On an overcast Friday afternoon, a partisan T.C. Williams crowd lines the fence at George Washington Middle School, their home away from home. The constant chatter and periodic screams are mostly for the first-place Titans, who are locked in to a heated boys' soccer battle with struggling Hayfield.
Amid the surrounding landscape, the Metro train hums along the track as it intermittently arrives at Braddock Road, while a passenger train signals its horn on an adjacent track. In the distance, cars cross the street behind the recently renovated school and a patch of people smack softballs on another field about 100 yards away.
Yet one jet-black blur is churning his little legs from his attacking midfield position, ignoring every surrounding sound, and instead pinpointing his attention on erasing Hayfield’s one-goal deficit.
It's not that Giampierre Kanashiro is tuning everything and everyone else out — it’s that the senior can’t hear.
Born without the ability to hear anything in his left ear and aided by a hearing aid that allows him to hear 50 percent in his right ear, Kanashiro has always had a difficult time fighting for sounds that are commonly taken for granted by everyone else.
It wasn’t always so easy.
The oldest of three boys, Kanashiro, was born in Peru. By age 5, he had yet to mutter a single word in Spanish, his native language. He retook first grade, but the problem persisted.
That’s when the family flew to Johns Hopkins Hospital, and received the news that Kanashiro was indeed legally deaf.
<b>BY THEN, HE LEARNED</b> to cope, choosing to detect words from people’s lip movements. Spanish came easily, while English was a slower adjustment after the family immigrated to the area when he was 8.
“The only person I could trust is my brother and he couldn’t really talk,” said sophomore midfielder of Jamie Kanashiro. “It took us a couple of years to get used to the environment.”
The relationship morphed into one where the middle brother became the go-between for the separate languages, as well having to serve as J.P Kanashiro’s ears. That caused initial friction, though the pair said their bond is better now that they’re getting older.
“He calls me into his room if he needs help,” Jamie Kanashiro said. “He’ll be like, ‘I don’t get this thing because it’s worded weird. Then I try to explain it in the most basic way I can. I don’t know sign language, so I’ll use hand gestures to help him understand.”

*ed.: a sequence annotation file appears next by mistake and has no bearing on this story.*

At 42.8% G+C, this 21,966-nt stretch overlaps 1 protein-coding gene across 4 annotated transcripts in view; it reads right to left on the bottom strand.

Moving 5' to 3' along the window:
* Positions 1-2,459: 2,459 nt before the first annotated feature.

On the soccer field, though, it’s different, as the barriers are much subtler.
In Peru, an uncle fostered the family's early attraction to the sport, taking them to area games. J.P. Kanashiro said he still idolizes Ronaldinho, the Brazilian sensation who’s considered the world’s best player.
“When he steps out here, everything goes away,” said Hayfield head coach Daniel Drickey. “This is his peaceful place. Everything outside the soccer field doesn’t matter when he’s here.”
<b>ON FRIDAY</b>, after the 3-2 loss, J.P. Kanashiro carries on a conversation with a couple of teammates. He stares intently, watching their mouths move before processing the words in his head. He speaks fluidly, though it’s easy to notice his thick Spanish accent.
On this day, he’s not content with the loss.
“T.C. Williams played really well,” J.P. Kanashiro said. “They are intelligent and have players that know how to play the game. We’ve got some good players, thing is that we have too many young players this year so we’re trying to work with them. Hopefully, when the district comes, we can win it.”
Without senior captains Mario Rojas and Trevor Clarke, who are both currently injured, the senior attacking midfielder had had to shoulder the scoring brunt with a roster of seven sophomores and a freshman.
“J.P. is 100 percent heart, 100 percent passion and 100 percent effort,” Drickey said.
J.P. Kanashiro was a first-team, all-district player as a junior. Despite the Hawks' string of one-goal losses in four of the past five district games, he has a shot at an all-region selection this season.
“He’s amazingly quick,” said junior goalkeeper Joey Kerns. “He’s one of the anchors on our team. As soon as we get the ball to him, we know he’s going to be smart with it. He’s going to get it off his foot, get it to the smartest person and we’re going to go from there.”
The players, though, like Drickey, still have trouble communicating on the field, especially when the flashy senior is in a far corner, away from eyeshot.
“What ends up happening is that the natural human reaction is to just keep yelling louder,” Drickey said. “Eventually, the guys on the field between us get the picture and one says something to one and then to another. Finally, someone close to him can get his attention.”
Sometimes, the coach and teammates wonder whether J.P. Kanashiro has a touch of selective hearing, choosing only to react to things he’s supposed to.
“There are times that quite frankly, I’m sure he hears me and he knows I’m screaming at him and he just won’t turn around,” Drickey said.
But for the fourth-year coach, J.P. Kanashiro’s positives far outweigh any potential negatives.
“He is one of these kids that is a joy to coach,” Drickey said. “All he wants to do is play.
As soon as we finish practice, he’s out there juggling the ball. We have a late practice and he’s in the weight room lifting without anyone saying anything.”
Maybe he prefers it that way.